102-mm anti-aircraft miracle went to the landfill in the same year 1954. After a brief test firing for testing recoil devices and cooling systems, full-scale checks of automation began. Using the capabilities of the electric drive of the loading system, the testers gradually increased the rate of fire. By the end of the year, it was able to bring it to a record value in 96 shots per minute. It should be noted that this is a “pure” rate of fire, not a practical one. The fact is that the reloading mechanics could have issued these same 96 shots, but two “barrels” with 14 shells in each, by definition, could not provide a volley of at least half a minute with a maximum rate of fire. As for the replacement of shops, then on an experienced 102-mm gun of the Green Mace project, this was done with a crane and took about 10-15 minutes. It was planned that after practicing the systems of the gun itself, means of fast reloading would be developed. In addition to the record-breaking rate of fire, the gun had the following characteristics: The 10,43-kilogram sub-caliber feathered projectile left the barrel at a speed of more than 1200 m / s and flew to a height of up to 7620 meters. Rather, at this altitude, acceptable accuracy and reliability were ensured. At high altitudes, due to the aerodynamic stabilization of the projectile, the effectiveness of the damage significantly decreased.

By the spring of the 55 test of the experienced 102-mm gun, the Vickers began to build a full-fledged 127-mm gun. And here the most interesting begins. The Green Mace project is not very well known, and as for its late stages, there are more rumors and assumptions than concrete facts. It is only known that the designers' plans included two versions of the “Green Mace” - smooth-bore and rifled. According to one source, the QF 127 / 58 SBT X1 cannon was built and even managed to begin testing. Other sources, in turn, claim some problems during development, because of which a prototype 127-mm gun could not be built. The approximate characteristics of the “full-sized” instrument are given, but there is still no exact data. Anyway, all the sources converge in one. In the 1957 year, taking into account the unsatisfactory performance of the Green Mace project in terms of height and accuracy, the British military department stopped work on high-speed large-caliber anti-aircraft artillery. At that time, the global trend of air defense development was the transition to anti-aircraft missiles and the Green Mace, even without completing the test, risked becoming a complete anachronism.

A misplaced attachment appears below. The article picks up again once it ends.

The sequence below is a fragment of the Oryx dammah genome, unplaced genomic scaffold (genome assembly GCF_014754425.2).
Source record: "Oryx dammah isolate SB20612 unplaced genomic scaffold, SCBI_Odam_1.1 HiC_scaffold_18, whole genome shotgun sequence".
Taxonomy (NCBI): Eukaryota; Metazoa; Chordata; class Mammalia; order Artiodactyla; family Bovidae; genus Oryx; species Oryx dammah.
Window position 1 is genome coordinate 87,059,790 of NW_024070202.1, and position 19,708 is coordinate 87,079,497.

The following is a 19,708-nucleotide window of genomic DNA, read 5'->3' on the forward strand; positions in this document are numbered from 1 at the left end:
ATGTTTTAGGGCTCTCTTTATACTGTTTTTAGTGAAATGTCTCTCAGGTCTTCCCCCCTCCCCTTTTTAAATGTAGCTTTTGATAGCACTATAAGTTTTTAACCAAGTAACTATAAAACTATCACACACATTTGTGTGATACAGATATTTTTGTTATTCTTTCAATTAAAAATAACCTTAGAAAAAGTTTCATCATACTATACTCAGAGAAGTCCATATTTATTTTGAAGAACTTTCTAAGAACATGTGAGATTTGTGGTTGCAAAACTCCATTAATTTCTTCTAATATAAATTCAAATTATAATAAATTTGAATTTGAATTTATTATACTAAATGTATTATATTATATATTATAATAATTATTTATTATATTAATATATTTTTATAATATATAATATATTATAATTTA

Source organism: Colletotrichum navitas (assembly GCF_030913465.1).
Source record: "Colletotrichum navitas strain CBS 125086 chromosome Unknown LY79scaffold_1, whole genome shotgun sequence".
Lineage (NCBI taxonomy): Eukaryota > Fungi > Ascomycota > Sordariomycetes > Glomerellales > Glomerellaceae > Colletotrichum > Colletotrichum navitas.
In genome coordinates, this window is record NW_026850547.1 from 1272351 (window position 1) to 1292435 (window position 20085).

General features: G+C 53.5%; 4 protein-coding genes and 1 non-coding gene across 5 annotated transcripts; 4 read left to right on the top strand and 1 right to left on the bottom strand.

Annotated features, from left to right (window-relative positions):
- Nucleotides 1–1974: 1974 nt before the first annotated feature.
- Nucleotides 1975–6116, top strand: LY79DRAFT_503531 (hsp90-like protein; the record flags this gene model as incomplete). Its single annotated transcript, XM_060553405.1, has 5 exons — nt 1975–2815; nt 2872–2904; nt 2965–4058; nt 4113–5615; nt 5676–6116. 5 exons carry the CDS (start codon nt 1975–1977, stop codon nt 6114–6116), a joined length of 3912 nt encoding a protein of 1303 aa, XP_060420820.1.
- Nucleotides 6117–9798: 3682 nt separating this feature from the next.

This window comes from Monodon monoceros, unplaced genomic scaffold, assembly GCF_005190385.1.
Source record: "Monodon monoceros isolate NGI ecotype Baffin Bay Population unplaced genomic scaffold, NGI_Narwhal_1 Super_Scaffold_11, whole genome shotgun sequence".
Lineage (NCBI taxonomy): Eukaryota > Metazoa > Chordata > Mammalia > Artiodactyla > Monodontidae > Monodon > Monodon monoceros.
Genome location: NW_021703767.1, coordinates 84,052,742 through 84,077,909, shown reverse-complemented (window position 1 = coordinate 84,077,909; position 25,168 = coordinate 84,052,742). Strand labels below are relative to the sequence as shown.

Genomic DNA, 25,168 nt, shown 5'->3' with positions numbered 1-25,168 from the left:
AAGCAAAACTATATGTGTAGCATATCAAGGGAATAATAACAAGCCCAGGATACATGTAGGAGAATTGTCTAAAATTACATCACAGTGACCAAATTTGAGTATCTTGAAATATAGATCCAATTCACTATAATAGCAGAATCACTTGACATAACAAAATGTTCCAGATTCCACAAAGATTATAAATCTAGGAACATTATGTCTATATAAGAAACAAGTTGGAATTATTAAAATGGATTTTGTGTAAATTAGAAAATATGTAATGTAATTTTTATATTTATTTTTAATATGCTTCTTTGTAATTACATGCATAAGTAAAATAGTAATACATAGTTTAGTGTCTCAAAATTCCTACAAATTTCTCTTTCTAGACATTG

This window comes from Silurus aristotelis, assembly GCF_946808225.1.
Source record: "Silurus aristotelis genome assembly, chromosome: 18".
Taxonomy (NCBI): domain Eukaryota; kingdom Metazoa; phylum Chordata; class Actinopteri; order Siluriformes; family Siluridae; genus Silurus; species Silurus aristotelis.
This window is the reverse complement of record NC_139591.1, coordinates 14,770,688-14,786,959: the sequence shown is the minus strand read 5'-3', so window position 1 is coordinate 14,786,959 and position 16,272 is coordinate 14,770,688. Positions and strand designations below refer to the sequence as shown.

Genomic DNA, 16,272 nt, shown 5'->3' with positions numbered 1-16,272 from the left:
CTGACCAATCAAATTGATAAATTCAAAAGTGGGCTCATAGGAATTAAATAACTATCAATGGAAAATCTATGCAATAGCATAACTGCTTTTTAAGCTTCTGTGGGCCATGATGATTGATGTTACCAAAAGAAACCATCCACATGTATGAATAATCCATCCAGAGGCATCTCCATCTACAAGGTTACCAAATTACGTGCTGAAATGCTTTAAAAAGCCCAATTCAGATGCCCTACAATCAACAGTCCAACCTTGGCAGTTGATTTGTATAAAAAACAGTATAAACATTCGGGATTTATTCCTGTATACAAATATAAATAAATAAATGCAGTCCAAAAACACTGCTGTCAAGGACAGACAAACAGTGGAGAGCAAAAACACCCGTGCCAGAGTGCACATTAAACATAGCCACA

As if trying to save an interesting project from such a “shame”, RARDE closed it in 1957. Before adopting the first version of the Bloodhound anti-aircraft missile system, it was less than a year.

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21 comment
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  1. Sergl
    Sergl 18 May 2012 08: 59
    Noble beast!
  2. Tirpitz
    Tirpitz 18 May 2012 10: 18
    Less than a year remained before the adoption of the first version of the Bloodhound anti-aircraft missile system. It is somewhat reminiscent of the commissioning of the battleship "Weingard" after the war.
  3. borisst64
    borisst64 18 May 2012 10: 43
    The rate of fire is high, one plane was shot down for lunch, while we were eating a new one.
    The design is interesting, no use.
    1. 755962
      755962 18 May 2012 15: 42
      The result of the project was only a large amount of material relating to the research side of the design of such artillery systems. However, experience is no less valuable than the project itself.
  4. AlexMH
    AlexMH 18 May 2012 10: 48
    What interesting engineering solutions, and what a waste of money!
  5. Kibb
    Kibb 18 May 2012 11: 38
    The analogue of this unit with us is KS-30
    Projectile weight, kg: 33.4
    The mass of the sleeve with a charge, kg: 27.9
    Projectile initial velocity, m / s: 970
    Shooting range, m:
    range: 27 500
    height: 20 600 (ballistic)
    Rate of fire, rds / min 12
    With such parameters, it could with a high degree of probability "get" and B52
    not to mention the B26, as for the smooth barrel, when designing an experimental 100mm smoothbore gun, it was recognized that it had no prospects, due to the low accuracy and small relative mass of the explosive shell
  6. Dust
    Dust 18 May 2012 11: 47
    The problem is not shooting. in my opinion - the problem is to get at such a height! And with this it’s not particularly interesting - the target moves very smartly, well, the projectile is very far away ...
  7. Kibb
    Kibb 18 May 2012 11: 55
    Quote: Dust
    The problem is not shooting. in my opinion - the problem is to get at such a height!